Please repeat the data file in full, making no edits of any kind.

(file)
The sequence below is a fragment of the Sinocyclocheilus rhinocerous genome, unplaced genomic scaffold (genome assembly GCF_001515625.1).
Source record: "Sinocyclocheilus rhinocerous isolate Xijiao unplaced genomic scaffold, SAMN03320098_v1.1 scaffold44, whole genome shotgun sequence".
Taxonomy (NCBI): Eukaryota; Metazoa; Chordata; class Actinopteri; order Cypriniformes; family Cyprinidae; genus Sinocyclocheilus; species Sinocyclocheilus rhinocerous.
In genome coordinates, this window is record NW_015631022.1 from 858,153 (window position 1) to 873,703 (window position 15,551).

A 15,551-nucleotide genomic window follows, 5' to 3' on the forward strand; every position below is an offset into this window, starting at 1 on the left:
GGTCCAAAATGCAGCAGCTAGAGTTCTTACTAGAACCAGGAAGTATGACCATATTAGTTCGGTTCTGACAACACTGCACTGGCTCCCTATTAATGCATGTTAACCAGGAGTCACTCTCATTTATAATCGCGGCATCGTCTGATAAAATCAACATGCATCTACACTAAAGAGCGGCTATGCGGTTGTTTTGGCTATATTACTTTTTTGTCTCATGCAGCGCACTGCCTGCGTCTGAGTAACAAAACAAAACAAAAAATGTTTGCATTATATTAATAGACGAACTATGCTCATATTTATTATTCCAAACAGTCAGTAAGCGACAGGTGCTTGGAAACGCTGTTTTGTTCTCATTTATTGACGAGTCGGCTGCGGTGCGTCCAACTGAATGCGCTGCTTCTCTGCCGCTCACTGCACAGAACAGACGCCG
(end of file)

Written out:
The sequence below is a fragment of the Sinocyclocheilus rhinocerous genome, unplaced genomic scaffold (genome assembly GCF_001515625.1).
Source record: "Sinocyclocheilus rhinocerous isolate Xijiao unplaced genomic scaffold, SAMN03320098_v1.1 scaffold44, whole genome shotgun sequence".
Taxonomy (NCBI): Eukaryota; Metazoa; Chordata; class Actinopteri; order Cypriniformes; family Cyprinidae; genus Sinocyclocheilus; species Sinocyclocheilus rhinocerous.
In genome coordinates, this window is record NW_015631022.1 from 858,153 (window position 1) to 873,703 (window position 15,551).

A 15,551-nucleotide genomic window follows, 5' to 3' on the forward strand; every position below is an offset into this window, starting at 1 on the left:
GGTCCAAAATGCAGCAGCTAGAGTTCTTACTAGAACCAGGAAGTATGACCATATTAGTTCGGTTCTGACAACACTGCACTGGCTCCCTATTAATGCATGTTAACCAGGAGTCACTCTCATTTATAATCGCGGCATCGTCTGATAAAATCAACATGCATCTACACTAAAGAGCGGCTATGCGGTTGTTTTGGCTATATTACTTTTTTGTCTCATGCAGCGCACTGCCTGCGTCTGAGTAACAAAACAAAACAAAAAATGTTTGCATTATATTAATAGACGAACTATGCTCATATTTATTATTCCAAACAGTCAGTAAGCGACAGGTGCTTGGAAACGCTGTTTTGTTCTCATTTATTGACGAGTCGGCTGCGGTGCGTCCAACTGAATGCGCTGCTTCTCTGCCGCTCACTGCACAGAACAGACGCCG